Eligibility for Unemployment Insurance Benefits

You must meet specific requirements for wages earned or time worked during an established period of time, be determined to be unemployed through no fault of your own (determined under state law) and meet other eligibility requirements to qualify for Unemployment Insurance benefits.

Are there wage requirements associated with my eligibility for benefits?

Whether you receive Unemployment Insurance benefits and how much you're entitled to each week depends on how much you earned during your base period. All states have similar wage requirements which are determined by the laws in each state. To qualify for benefits in Arizona, you must have worked for an employer who paid unemployment tax and you must have earned:

  • At least 390 times the Arizona minimum wage in your highest earning quarter and the total of the other three quarters must equal at least one half of the amount in your high quarter. For example, if you made $5000 in your highest quarter you need to have earned a total of $2500 within the remaining three quarters combined,
  • Or at least $7000 in total wages in at least two quarters of the base period, with wages in one quarter equal to $5987.50 or more.

I received my Wage Statement (form UB-107) and it's incorrect, what do I do?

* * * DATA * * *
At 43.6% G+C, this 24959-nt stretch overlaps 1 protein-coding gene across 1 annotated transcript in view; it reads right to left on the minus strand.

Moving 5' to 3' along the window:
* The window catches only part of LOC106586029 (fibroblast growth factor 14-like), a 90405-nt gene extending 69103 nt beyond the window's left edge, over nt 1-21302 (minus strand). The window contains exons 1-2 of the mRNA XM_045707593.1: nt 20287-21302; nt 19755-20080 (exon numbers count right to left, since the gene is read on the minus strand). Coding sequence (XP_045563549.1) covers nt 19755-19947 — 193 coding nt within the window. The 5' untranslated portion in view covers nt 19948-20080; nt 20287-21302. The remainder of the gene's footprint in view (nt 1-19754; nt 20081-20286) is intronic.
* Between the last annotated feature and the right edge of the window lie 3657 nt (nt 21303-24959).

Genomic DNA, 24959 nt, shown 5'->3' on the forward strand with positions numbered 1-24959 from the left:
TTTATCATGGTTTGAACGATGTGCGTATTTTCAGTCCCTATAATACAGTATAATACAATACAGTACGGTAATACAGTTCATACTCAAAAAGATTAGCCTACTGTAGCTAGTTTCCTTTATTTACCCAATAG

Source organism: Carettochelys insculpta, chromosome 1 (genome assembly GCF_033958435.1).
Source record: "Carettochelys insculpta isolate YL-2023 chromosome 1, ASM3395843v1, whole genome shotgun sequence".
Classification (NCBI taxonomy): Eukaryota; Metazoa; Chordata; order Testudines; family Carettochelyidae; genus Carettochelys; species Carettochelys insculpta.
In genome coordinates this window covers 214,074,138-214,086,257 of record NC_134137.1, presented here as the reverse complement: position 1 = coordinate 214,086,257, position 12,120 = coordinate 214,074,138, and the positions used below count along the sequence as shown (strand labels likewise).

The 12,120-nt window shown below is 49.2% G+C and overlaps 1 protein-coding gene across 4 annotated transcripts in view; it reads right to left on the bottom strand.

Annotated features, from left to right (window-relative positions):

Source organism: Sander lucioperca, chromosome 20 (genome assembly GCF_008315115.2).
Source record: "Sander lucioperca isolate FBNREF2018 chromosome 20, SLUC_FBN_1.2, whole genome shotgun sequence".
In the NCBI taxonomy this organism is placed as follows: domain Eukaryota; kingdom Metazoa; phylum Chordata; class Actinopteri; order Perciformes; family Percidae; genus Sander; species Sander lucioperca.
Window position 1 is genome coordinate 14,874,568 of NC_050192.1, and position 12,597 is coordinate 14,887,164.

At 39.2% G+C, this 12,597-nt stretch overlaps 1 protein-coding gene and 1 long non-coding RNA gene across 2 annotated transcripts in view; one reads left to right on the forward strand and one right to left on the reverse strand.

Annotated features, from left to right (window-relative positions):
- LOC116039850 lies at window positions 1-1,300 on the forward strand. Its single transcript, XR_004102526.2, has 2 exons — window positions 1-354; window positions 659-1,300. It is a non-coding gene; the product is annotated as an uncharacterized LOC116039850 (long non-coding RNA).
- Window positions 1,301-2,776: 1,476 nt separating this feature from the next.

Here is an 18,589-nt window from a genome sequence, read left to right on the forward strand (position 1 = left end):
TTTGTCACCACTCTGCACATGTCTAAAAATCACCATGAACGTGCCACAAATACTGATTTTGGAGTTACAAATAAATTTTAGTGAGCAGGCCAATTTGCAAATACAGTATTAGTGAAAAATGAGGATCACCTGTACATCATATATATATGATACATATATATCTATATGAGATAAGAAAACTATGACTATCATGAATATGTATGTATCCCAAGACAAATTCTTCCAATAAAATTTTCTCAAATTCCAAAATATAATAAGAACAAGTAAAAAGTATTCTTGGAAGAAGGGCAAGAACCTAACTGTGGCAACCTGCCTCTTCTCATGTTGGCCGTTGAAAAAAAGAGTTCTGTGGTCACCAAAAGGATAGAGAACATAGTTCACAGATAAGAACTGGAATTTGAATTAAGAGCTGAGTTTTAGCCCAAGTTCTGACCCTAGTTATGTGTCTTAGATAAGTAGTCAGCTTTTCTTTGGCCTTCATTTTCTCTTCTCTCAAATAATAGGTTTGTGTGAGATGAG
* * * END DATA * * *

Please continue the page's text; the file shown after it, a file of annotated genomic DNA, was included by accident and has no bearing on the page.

You should immediately file a Wage Protest. Detailed information about the Wage Statement (UB-107) and how to file a Wage Protest may be viewed here. Remember-even if the wages on your Wage Statement are missing or incorrect, you must file (and continue to file) weekly claims while the wage investigation is in progress after you file your Wage Protest.

If your Wage Statement is accurate (all of the wages are correct) and you do not qualify for benefits; meaning, you do not meet the earnings requirements as shown above, you must wait until the current quarter changes to complete another claim application. Note: this is only if you had employment that was after the base period shown on the Wage Statement you received.

What if I worked in Arizona and also in another state?

If you have Arizona wages and also worked in another state, or currently reside in Arizona and have earnings from employers in two or more other states (within the base period), you may choose to combine these wages to establish monetary eligibility. If you were employed in more than one state at any time during the current base period, you may have the option of:

  • Filing a claim against any state in which you were employed using only the wages from that state, or
  • Filing a claim against any state in which you were employed, using the wages from all states in which you earned wages.

State unemployment laws, weekly benefit amounts and eligibility requirements vary between states. Which option is best for you will depend upon the laws in each state where you worked. Links to Web sites in other states may be found on the Service Locator  External Link Icon Web site. If all of your employment during the base period was in a state other than Arizona, you must file a claim against that state.

How much will my weekly benefit amount be?

To see how much you may receive each week (provided you are determined to be eligible for benefits), view the Weekly UI Benefit Amount Chart.